About the 2nd European Conference on
Learning Innovations and Quality:
“The Future of Digital Resources”
The main goal of LINQ 2013 was to bring together a variety of academics and professionals in active in the field of Innovations and Quality in Lifelong Learning (LLL) for an innovative exchange of the latest developments in education and training innovations and quality on both a European and international level. Potential points of access to this field included new learning methods and design, Technology-Enhanced Learning (TEL), quality standards and certification, human resources development, competences and skills, digital resources, learning materials, and online collaboration and communities.
LINQ 2013 attracted submissions from throughout Europe, as well as Asia, America, and Africa. More than 150 researchers and practitioners answered the LINQ 2013 call for papers and projects. This year thus showed a continuation in the high level of interest which made LINQ 2012 such a successful conference in Brussels last year. The Global Headquarters of the United Nations’ Food and Agriculture Organization (FAO) in Rome, Italy provided an ideal location for LINQ 2013. The first day of the conference began with a plenary which included remarks from prominent keynote speakers. The second day was divided into four parallel sessions, allowing the chosen project and paper submitters to present their work.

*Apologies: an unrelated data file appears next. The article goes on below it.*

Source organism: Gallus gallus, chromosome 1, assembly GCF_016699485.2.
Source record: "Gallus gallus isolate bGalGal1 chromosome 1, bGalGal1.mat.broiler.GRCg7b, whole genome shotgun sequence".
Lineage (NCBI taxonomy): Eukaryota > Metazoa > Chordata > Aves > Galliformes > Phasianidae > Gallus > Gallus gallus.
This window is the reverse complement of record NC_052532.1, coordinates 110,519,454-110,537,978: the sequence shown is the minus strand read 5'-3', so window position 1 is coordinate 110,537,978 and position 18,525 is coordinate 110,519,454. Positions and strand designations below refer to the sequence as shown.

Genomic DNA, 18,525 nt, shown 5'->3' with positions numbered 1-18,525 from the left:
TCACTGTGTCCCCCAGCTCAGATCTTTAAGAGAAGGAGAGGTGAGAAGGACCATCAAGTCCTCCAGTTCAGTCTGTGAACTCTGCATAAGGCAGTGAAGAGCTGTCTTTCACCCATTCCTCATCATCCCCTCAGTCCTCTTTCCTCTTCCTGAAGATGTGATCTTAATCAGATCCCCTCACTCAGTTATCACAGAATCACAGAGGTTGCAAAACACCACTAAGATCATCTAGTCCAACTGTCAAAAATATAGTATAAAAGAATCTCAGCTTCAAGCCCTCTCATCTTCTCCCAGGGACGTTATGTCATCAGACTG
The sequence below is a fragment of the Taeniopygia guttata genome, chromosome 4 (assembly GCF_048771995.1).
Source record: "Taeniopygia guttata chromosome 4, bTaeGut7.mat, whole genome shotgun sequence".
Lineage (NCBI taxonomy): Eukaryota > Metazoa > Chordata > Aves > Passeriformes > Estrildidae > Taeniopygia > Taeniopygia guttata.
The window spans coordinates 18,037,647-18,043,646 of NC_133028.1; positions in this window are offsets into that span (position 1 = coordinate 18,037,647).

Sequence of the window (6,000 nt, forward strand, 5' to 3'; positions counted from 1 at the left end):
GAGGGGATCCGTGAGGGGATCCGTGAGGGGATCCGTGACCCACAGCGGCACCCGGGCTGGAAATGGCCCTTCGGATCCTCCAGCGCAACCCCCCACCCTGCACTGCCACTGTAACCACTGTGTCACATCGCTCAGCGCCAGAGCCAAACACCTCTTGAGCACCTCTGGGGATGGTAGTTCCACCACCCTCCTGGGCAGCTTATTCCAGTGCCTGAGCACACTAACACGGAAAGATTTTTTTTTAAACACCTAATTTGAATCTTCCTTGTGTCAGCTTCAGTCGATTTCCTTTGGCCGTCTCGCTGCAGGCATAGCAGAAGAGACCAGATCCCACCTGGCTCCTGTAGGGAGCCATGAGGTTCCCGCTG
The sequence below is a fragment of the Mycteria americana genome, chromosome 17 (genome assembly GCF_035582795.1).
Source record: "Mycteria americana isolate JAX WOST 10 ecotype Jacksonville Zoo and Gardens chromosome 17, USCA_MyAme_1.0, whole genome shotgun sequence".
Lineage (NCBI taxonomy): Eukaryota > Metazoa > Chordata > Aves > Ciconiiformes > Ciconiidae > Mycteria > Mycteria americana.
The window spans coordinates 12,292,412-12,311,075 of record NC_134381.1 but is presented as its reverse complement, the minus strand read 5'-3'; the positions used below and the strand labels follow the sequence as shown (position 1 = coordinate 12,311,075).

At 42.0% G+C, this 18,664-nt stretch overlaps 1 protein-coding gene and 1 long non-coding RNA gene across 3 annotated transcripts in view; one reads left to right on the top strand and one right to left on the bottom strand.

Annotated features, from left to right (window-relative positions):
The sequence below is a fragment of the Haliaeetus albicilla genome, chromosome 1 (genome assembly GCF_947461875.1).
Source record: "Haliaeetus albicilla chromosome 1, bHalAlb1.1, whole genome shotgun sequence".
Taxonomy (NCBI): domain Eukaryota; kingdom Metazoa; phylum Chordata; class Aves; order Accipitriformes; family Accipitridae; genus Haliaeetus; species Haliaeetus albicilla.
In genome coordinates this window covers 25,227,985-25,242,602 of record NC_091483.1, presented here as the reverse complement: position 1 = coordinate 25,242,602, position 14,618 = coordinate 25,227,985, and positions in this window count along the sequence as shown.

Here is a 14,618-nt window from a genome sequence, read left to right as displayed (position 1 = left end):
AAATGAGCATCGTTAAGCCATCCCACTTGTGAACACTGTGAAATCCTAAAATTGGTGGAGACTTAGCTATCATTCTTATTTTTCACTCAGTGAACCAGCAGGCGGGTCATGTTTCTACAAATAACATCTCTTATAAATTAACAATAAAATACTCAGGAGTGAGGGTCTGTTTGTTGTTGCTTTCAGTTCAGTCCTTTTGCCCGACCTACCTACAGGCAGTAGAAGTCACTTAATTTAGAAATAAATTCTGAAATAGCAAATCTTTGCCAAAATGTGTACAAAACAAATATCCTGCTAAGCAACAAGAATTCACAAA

More information about LINQ online:
Europeana, Europe’s digital library, museum and archive, has launched its first free iPad app. Europeana Open Culture introduces the public to hand-picked and beautiful collections from some of Europe’s top institutions, and allows people to explore, share and comment on them.
The app provides an easy introduction to Europe’s glorious art treasury through five specially curated themes: Maps and Plans, Treasures of Art, Treasures of the Past, Treasures of Nature and Images of the Past.
Europeana Open Culture presents stunning visual collections with large images - great for those smaller details - and a comment option that opens up the possibility for dialogue between many people exploring the same images.
The 350,000 images available through the app come from collections as diverse as:
- Royal Botanic Gardens, Edinburgh, UK
- Rijksmuseum, The Netherlands
- National Library of Poland
- The Archaeological Museum, Portugal
- Bulgarian Academy of Sciences
- Digital Library of the Spanish Ministry of Defence
All images included are either in the public domain or are openly licensed.
The app is built on the Muse platform. The platform’s code is open source, so, it is completely free to use and improve.